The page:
This year NOIRELAND Festival will take place on the 28th March.
Bestselling authors including Liz Nugent, Mark Billingham and Ann Cleeves are scheduled, as well as a special screening of Odd Man Out, the original Belfast Noir, and a creative morning for aspiring crime writers. This year’s NOIRELAND will also feature exclusive early releases from Steve Cavanagh, Brian McGilloway and Jane Casey. Plus, a preview of Adrian McKinty’s new Sean Duffy novel at Jack-a-noir-y.
Northern Irish crime writers have been exploring issues relating to the landscape of the Troubles for decades within the confines of a genre that is well-placed to provide close examination of social, economic and character-driven concerns. The success of Anna Burns’s Milkman has brought attention to Northern Irish writing, with some saying now is the time, post-Good Friday Agreement, to explore the complex issues.
When Milkman won the Man Booker prize it was heralded as a win for Northern Irish literature. Yet the attention the novel’s success has brought to the Northern Irish literary scene has been met with partial disdain. After all, the Northern Irish crime-writing fraternity has been producing work that explores the complexities of social unrest and political division for decades. Writers like Adrian McKinty, Anthony Quinn, Stuart Neville, Claire McGowan, Gerard Brennan and Brian McGilloway have made great use of writing about life in a trigger-happy society, with the inherent socio-economic problems providing plentiful material for their work. However, there was something different in Milkman, something that touched a nerve and suggested that now, post-conflict, we were ready to explore our violent past in a new imaginative form.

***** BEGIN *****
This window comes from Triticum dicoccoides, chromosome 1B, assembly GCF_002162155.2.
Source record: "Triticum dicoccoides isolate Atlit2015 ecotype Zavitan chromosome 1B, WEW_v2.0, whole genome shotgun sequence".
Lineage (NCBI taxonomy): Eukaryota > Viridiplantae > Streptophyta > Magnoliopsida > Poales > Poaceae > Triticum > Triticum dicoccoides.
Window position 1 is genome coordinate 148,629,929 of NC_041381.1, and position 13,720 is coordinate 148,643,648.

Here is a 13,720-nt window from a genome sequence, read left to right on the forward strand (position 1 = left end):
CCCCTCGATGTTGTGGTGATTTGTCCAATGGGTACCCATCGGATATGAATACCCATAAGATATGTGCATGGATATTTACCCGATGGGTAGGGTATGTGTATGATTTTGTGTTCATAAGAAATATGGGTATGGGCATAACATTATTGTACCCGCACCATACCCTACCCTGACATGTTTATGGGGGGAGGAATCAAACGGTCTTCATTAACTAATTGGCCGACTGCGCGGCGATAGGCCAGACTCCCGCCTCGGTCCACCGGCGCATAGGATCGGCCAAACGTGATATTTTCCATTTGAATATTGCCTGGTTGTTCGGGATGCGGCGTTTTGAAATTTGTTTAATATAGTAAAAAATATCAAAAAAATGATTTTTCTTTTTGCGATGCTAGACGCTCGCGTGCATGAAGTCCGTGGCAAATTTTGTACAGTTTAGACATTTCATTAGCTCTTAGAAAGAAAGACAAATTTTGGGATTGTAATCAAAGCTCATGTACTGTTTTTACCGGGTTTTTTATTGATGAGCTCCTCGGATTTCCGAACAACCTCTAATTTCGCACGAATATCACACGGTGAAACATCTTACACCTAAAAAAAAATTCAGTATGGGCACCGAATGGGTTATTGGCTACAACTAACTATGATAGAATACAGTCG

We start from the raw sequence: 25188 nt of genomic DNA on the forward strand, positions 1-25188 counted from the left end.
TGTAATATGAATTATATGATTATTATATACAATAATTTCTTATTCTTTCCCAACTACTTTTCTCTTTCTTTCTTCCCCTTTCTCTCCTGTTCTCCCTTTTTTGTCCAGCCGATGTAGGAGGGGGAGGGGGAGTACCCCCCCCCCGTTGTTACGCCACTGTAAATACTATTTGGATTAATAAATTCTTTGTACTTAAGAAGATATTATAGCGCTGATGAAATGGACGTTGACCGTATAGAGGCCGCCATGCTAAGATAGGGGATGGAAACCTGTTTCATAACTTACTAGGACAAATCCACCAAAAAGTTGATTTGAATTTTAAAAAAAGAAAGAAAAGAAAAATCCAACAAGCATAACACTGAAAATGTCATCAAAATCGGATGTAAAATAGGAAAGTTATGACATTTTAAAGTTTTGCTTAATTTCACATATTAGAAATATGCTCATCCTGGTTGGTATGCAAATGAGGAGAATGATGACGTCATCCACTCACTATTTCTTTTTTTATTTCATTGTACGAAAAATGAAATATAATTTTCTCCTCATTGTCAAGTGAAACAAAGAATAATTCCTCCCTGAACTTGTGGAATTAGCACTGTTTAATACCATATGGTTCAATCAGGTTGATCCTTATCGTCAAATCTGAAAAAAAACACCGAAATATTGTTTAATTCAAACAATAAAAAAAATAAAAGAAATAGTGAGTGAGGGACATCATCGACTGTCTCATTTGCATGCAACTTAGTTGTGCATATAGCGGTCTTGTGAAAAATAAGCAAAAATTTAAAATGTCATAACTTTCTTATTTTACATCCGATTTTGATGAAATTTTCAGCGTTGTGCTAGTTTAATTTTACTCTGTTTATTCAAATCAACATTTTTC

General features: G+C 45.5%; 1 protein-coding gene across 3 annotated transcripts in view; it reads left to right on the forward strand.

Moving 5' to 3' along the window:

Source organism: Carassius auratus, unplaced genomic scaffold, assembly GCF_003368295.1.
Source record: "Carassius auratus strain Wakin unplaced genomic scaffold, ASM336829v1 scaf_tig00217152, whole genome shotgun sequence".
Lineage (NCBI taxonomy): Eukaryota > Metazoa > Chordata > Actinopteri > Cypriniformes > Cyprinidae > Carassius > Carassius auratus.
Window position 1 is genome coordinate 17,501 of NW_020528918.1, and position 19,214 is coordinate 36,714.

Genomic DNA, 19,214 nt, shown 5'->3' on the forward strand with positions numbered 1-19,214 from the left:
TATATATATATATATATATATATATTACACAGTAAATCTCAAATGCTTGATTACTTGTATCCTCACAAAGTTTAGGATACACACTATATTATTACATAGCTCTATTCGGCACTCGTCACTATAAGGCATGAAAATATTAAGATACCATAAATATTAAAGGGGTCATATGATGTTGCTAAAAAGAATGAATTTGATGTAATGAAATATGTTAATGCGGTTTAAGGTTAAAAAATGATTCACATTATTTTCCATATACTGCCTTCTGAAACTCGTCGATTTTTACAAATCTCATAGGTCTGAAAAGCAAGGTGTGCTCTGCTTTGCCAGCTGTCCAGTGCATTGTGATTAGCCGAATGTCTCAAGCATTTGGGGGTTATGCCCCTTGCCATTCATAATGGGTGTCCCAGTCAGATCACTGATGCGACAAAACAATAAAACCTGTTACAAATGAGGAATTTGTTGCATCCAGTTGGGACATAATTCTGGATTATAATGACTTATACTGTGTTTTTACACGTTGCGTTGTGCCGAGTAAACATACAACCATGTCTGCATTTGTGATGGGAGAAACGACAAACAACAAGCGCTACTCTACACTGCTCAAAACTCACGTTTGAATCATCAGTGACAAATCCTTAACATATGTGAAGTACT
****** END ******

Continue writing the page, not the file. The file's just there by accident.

If ever a place needed retelling, then Belfast is that place. Like most writers, I don’t fully understand anything until I have written an account of it for myself. I feel that it is only now, with time providing distance from the realities of living amidst conflict that we can examine the nuances of how the incendiary atmosphere and ongoing violence has shaped us.
By Daniel Magennis. PhD Student. Queen’s University Belfast.
Adrian McKinty’s Sean Duffy series.
I meet Adrian McKinty in the Piano bar in Belfast’s Europa Hotel – the self-proclaimed ‘most bombed hotel in Europe’ – to discuss his multi award-winning Sean Duffy series, the Northern Irish identity and growing up in Carrick during the darker years of Northern Ireland’s short but turbulent history. Continue reading →